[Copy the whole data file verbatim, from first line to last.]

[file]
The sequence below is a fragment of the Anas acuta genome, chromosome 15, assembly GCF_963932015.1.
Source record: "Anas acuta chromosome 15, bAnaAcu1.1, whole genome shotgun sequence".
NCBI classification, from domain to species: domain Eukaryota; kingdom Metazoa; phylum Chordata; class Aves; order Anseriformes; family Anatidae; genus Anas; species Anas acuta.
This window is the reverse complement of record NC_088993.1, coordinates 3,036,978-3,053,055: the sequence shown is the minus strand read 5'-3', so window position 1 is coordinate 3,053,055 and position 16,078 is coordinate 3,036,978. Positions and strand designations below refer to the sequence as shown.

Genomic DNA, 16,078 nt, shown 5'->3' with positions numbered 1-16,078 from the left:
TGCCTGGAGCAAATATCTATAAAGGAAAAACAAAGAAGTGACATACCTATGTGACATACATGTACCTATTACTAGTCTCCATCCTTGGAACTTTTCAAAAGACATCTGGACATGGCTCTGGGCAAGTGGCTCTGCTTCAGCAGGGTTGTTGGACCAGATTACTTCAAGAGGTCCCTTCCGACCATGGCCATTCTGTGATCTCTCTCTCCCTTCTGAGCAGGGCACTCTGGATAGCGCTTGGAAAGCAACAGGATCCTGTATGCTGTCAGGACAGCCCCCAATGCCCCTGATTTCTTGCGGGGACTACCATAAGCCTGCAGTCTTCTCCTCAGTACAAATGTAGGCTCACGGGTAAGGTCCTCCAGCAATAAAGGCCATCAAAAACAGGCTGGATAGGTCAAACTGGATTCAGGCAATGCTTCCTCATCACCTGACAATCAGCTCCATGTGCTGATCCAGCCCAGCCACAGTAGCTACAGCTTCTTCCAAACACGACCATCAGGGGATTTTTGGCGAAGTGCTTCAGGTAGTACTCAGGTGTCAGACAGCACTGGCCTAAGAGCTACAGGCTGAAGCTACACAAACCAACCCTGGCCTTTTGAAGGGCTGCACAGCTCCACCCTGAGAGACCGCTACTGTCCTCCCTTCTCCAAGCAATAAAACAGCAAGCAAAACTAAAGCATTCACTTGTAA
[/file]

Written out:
The sequence below is a fragment of the Anas acuta genome, chromosome 15, assembly GCF_963932015.1.
Source record: "Anas acuta chromosome 15, bAnaAcu1.1, whole genome shotgun sequence".
NCBI classification, from domain to species: domain Eukaryota; kingdom Metazoa; phylum Chordata; class Aves; order Anseriformes; family Anatidae; genus Anas; species Anas acuta.
This window is the reverse complement of record NC_088993.1, coordinates 3,036,978-3,053,055: the sequence shown is the minus strand read 5'-3', so window position 1 is coordinate 3,053,055 and position 16,078 is coordinate 3,036,978. Positions and strand designations below refer to the sequence as shown.

Genomic DNA, 16,078 nt, shown 5'->3' with positions numbered 1-16,078 from the left:
TGCCTGGAGCAAATATCTATAAAGGAAAAACAAAGAAGTGACATACCTATGTGACATACATGTACCTATTACTAGTCTCCATCCTTGGAACTTTTCAAAAGACATCTGGACATGGCTCTGGGCAAGTGGCTCTGCTTCAGCAGGGTTGTTGGACCAGATTACTTCAAGAGGTCCCTTCCGACCATGGCCATTCTGTGATCTCTCTCTCCCTTCTGAGCAGGGCACTCTGGATAGCGCTTGGAAAGCAACAGGATCCTGTATGCTGTCAGGACAGCCCCCAATGCCCCTGATTTCTTGCGGGGACTACCATAAGCCTGCAGTCTTCTCCTCAGTACAAATGTAGGCTCACGGGTAAGGTCCTCCAGCAATAAAGGCCATCAAAAACAGGCTGGATAGGTCAAACTGGATTCAGGCAATGCTTCCTCATCACCTGACAATCAGCTCCATGTGCTGATCCAGCCCAGCCACAGTAGCTACAGCTTCTTCCAAACACGACCATCAGGGGATTTTTGGCGAAGTGCTTCAGGTAGTACTCAGGTGTCAGACAGCACTGGCCTAAGAGCTACAGGCTGAAGCTACACAAACCAACCCTGGCCTTTTGAAGGGCTGCACAGCTCCACCCTGAGAGACCGCTACTGTCCTCCCTTCTCCAAGCAATAAAACAGCAAGCAAAACTAAAGCATTCACTTGTAA